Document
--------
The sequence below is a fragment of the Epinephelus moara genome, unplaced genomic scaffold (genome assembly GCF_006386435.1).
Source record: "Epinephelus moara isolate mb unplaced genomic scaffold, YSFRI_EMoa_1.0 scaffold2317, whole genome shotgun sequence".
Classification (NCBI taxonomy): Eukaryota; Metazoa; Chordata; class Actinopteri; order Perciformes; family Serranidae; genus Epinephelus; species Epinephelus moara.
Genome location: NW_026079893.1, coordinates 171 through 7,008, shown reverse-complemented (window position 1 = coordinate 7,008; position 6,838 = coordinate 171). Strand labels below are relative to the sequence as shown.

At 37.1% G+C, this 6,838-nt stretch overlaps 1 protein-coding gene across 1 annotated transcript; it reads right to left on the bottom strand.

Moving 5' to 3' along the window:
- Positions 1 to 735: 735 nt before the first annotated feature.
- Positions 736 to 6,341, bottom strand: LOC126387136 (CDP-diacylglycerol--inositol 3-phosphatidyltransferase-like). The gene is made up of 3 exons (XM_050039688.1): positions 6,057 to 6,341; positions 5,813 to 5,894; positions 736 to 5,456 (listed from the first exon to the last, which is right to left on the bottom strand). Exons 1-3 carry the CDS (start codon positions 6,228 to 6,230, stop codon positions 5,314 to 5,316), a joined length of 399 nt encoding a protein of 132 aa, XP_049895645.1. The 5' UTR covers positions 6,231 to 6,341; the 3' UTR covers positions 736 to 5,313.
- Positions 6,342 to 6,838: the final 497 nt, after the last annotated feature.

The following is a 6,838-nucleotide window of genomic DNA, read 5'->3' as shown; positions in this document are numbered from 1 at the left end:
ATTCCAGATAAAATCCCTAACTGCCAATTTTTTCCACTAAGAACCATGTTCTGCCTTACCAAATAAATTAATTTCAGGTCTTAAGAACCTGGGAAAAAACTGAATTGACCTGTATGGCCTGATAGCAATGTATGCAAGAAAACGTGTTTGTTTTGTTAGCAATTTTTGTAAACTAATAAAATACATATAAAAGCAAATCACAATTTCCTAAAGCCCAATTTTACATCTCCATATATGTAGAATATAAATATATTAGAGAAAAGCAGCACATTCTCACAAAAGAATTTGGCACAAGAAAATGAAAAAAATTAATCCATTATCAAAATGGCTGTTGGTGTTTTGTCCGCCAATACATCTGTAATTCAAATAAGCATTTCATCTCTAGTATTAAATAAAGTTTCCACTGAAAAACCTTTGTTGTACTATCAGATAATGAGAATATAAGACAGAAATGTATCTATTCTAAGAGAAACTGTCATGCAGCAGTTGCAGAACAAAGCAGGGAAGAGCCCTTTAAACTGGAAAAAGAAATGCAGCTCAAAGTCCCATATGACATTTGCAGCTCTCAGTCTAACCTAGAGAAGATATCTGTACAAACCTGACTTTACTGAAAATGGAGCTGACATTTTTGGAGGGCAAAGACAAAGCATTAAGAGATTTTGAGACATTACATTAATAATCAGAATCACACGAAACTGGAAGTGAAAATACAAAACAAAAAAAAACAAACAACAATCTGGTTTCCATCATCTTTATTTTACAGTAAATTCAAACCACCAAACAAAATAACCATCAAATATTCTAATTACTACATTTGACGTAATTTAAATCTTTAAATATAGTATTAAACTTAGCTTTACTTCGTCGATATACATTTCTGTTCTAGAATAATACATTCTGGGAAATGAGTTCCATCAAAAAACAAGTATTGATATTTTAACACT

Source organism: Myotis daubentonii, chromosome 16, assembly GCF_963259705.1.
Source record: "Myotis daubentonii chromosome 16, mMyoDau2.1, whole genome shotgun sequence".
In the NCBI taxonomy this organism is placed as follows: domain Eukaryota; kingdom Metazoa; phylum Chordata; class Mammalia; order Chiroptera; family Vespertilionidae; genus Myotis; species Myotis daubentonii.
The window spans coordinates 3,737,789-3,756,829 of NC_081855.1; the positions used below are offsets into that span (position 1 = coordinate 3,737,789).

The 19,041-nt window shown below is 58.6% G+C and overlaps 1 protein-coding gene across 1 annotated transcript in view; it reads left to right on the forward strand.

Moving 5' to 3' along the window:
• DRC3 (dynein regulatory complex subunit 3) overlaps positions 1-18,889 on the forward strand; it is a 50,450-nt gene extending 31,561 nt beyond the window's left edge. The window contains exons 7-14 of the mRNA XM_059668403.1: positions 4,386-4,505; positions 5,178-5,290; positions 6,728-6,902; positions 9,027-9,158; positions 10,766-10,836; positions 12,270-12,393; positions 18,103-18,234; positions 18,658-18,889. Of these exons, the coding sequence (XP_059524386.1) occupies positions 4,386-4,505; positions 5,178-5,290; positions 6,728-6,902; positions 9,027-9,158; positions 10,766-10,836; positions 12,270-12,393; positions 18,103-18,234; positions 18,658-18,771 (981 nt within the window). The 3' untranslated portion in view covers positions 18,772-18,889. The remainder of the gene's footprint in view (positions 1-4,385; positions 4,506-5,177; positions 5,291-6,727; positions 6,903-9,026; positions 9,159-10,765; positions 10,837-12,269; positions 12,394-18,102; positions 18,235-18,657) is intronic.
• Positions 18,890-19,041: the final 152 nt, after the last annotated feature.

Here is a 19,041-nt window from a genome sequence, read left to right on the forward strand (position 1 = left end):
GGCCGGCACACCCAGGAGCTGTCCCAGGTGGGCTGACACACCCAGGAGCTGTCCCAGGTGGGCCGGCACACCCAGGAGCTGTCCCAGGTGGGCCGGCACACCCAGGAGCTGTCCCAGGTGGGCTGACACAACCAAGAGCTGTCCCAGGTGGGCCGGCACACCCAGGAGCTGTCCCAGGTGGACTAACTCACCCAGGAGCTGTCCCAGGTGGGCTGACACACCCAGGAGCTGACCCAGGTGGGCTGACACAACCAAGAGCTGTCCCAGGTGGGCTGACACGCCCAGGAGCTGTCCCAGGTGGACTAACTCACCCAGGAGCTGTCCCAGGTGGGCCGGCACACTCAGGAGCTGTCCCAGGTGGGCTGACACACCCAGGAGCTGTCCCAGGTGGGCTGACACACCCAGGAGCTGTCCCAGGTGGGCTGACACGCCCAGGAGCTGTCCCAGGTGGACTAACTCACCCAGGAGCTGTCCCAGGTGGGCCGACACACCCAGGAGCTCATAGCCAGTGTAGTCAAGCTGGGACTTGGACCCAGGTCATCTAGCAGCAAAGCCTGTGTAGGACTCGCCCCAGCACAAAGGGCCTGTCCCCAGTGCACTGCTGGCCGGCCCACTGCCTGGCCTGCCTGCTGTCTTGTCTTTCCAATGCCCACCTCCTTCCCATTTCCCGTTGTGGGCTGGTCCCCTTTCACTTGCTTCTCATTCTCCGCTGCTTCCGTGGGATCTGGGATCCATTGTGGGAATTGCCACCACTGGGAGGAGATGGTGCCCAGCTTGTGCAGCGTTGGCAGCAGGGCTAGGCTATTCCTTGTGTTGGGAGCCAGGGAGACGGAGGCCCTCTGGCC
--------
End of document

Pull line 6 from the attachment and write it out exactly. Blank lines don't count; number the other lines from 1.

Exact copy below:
Moving 5' to 3' along the window: